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I Am A Man: Authoring History in Memphis
Unformatted Document Text:  I Am a Man King’s sacrifice and death in Memphis were not in vain. Not only did he demonstrate the liberatory potential of a nonviolent praxis premised on intersubjectivity, he also helped to turn the tide in the strike, bolstering the workers and drawing national attention to their shared struggle for justice. Taylor Rogers, a sanitation worker interviewed by labor historian Michael Honey, recalled the impact of King’s first speech in Memphis reporting, “It made the community more up and ready . . . ready to keep on pushing to get something done. His speech brought people out, brought poor people together.” 37 Memphis labor organizer William Lucy recognizing King’s role in exposing the social contradiction between being a man and being an object said, “you had folks that worked every single day, yet there was no opportunity whatsoever to succeed, by virtue of the social structure and exploitation that they experienced on the job.” 38 Clearly, King’s support of the striking workers reconfirmed that “I Am a Man” meant a radical reinterpretation of the social order. CONCLUSION On April 16, 1968, twelve days after King s death and sixty-five days after the start of the strike, the 1300 sanitation workers in Memphis, Tennessee reached an agreement with the municipal government. Bypassing the mayor, the City Council changed city policy to include recognition of the men s union, a pay raise, and dues check-off. The workers voted to accept the agreement. They had suffered harassment, police intimidation and brutality, and the double objectification of racism and capitalist exploitation. They had lost their determined advocate, Dr. King, but they had gained at least the recognition of their shared humanity. Their victory serves, 37 Taylor Rogers quoted in Michael K. Honey, Black Workers Remember (Berkeley, California: University of California Press, 1999), pp. 299-300. 38 William Lucy quoted in Michael K. Honey, Black Workers Remember (Berkeley, California: University of California Press, 1999), p. 318. 20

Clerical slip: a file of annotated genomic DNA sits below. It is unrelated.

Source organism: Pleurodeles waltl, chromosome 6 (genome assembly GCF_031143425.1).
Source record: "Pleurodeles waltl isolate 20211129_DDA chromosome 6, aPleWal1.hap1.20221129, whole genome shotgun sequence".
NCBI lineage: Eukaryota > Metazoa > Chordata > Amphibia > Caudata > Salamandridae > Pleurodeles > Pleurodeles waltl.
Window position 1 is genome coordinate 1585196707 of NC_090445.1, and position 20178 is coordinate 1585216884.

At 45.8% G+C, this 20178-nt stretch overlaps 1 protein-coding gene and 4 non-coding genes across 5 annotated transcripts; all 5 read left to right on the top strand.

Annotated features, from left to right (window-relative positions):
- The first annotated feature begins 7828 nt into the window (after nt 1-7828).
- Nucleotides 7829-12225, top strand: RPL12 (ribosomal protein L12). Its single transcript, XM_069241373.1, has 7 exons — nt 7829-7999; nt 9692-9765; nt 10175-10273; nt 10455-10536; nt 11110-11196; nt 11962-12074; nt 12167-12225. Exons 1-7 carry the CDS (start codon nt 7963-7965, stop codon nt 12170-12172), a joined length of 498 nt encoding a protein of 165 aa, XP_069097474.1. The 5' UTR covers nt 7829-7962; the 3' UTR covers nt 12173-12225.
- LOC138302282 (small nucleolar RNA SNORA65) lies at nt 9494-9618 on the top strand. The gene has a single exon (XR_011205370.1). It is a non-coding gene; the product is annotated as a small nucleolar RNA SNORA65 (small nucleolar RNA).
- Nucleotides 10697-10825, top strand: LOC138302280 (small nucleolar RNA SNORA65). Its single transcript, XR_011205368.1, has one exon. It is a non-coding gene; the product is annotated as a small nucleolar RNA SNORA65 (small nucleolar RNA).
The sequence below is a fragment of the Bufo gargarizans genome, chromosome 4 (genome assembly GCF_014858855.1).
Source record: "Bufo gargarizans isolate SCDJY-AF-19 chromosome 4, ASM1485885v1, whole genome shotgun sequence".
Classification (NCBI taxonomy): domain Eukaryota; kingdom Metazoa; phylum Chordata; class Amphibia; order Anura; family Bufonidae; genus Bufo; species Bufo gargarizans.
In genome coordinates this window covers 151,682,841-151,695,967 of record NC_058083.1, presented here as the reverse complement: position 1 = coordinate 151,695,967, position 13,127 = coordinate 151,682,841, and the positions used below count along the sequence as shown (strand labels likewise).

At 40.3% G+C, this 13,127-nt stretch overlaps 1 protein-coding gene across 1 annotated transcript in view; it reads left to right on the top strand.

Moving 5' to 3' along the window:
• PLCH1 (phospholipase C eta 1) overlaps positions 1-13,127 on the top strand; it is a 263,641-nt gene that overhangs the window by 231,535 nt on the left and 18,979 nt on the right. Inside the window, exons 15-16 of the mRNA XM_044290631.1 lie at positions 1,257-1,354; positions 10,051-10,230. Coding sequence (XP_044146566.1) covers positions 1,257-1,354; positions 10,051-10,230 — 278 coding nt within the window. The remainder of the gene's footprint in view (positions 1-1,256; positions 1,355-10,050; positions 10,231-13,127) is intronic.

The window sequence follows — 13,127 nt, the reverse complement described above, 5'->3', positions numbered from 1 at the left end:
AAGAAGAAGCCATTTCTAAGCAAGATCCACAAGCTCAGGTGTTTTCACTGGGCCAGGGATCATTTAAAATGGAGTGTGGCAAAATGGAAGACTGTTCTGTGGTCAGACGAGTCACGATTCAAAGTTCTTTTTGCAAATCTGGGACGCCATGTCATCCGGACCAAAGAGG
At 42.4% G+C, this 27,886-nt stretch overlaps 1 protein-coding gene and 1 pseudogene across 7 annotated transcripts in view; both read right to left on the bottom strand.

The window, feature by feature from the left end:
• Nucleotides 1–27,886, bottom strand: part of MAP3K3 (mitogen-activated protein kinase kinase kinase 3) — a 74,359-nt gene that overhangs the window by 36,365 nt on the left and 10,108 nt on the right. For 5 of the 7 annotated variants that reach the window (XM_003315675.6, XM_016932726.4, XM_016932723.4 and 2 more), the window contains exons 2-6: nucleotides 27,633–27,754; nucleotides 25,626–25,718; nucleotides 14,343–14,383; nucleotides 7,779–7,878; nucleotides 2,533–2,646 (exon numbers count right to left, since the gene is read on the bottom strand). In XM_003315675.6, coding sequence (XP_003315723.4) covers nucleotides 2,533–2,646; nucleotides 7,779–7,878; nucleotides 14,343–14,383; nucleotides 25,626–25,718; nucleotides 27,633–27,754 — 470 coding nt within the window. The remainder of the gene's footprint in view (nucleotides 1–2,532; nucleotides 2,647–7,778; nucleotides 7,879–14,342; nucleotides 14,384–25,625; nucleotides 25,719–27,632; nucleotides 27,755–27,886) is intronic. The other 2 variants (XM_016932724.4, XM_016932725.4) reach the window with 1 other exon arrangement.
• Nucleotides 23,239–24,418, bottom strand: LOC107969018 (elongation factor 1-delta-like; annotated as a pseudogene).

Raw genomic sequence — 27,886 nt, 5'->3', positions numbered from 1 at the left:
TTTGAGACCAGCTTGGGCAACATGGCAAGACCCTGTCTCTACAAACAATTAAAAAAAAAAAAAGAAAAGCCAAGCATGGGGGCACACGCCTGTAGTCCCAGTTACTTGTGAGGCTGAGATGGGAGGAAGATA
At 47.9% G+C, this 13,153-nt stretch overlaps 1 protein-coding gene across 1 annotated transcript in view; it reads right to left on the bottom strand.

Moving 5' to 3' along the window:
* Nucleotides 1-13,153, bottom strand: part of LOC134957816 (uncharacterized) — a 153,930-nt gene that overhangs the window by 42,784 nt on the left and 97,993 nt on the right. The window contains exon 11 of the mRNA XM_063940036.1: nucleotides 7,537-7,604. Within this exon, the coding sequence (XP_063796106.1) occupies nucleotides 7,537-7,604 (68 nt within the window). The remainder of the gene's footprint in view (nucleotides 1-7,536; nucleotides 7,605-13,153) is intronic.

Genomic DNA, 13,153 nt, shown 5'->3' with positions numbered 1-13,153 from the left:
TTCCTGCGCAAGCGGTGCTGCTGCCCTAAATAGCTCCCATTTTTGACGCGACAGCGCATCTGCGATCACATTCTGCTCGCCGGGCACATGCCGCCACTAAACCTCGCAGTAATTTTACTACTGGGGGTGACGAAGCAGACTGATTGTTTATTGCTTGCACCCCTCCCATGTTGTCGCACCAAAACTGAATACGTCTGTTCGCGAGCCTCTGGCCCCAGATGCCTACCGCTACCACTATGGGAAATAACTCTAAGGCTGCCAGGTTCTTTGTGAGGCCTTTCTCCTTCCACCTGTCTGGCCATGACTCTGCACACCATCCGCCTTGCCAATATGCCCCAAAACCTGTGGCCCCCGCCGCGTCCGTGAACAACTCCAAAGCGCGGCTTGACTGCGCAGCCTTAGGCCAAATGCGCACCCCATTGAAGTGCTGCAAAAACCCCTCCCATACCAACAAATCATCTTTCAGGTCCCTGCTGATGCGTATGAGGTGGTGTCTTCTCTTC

Authors: Peters, Benjamin.
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I Am a Man
King’s sacrifice and death in Memphis were not in vain. Not only did he demonstrate the
liberatory potential of a nonviolent praxis premised on intersubjectivity, he also helped to turn
the tide in the strike, bolstering the workers and drawing national attention to their shared
struggle for justice. Taylor Rogers, a sanitation worker interviewed by labor historian Michael
Honey, recalled the impact of King’s first speech in Memphis reporting, “It made the community
more up and ready . . . ready to keep on pushing to get something done. His speech brought
people out, brought poor people together.”
Memphis labor organizer William Lucy
recognizing King’s role in exposing the social contradiction between being a man and being an
object said, “you had folks that worked every single day, yet there was no opportunity
whatsoever to succeed, by virtue of the social structure and exploitation that they experienced on
the job.”
Clearly, King’s support of the striking workers reconfirmed that “I Am a Man” meant
a radical reinterpretation of the social order.
CONCLUSION
On April 16, 1968, twelve days after King s death and sixty-five days after the start of the
strike, the 1300 sanitation workers in Memphis, Tennessee reached an agreement with the
municipal government. Bypassing the mayor, the City Council changed city policy to include
recognition of the men s union, a pay raise, and dues check-off. The workers voted to accept the
agreement. They had suffered harassment, police intimidation and brutality, and the double
objectification of racism and capitalist exploitation. They had lost their determined advocate, Dr.
King, but they had gained at least the recognition of their shared humanity. Their victory serves,
37
Taylor Rogers quoted in Michael K. Honey, Black Workers Remember (Berkeley,
California: University of California Press, 1999), pp. 299-300.
38
William Lucy quoted in Michael K. Honey, Black Workers Remember (Berkeley,
California: University of California Press, 1999), p. 318.
20


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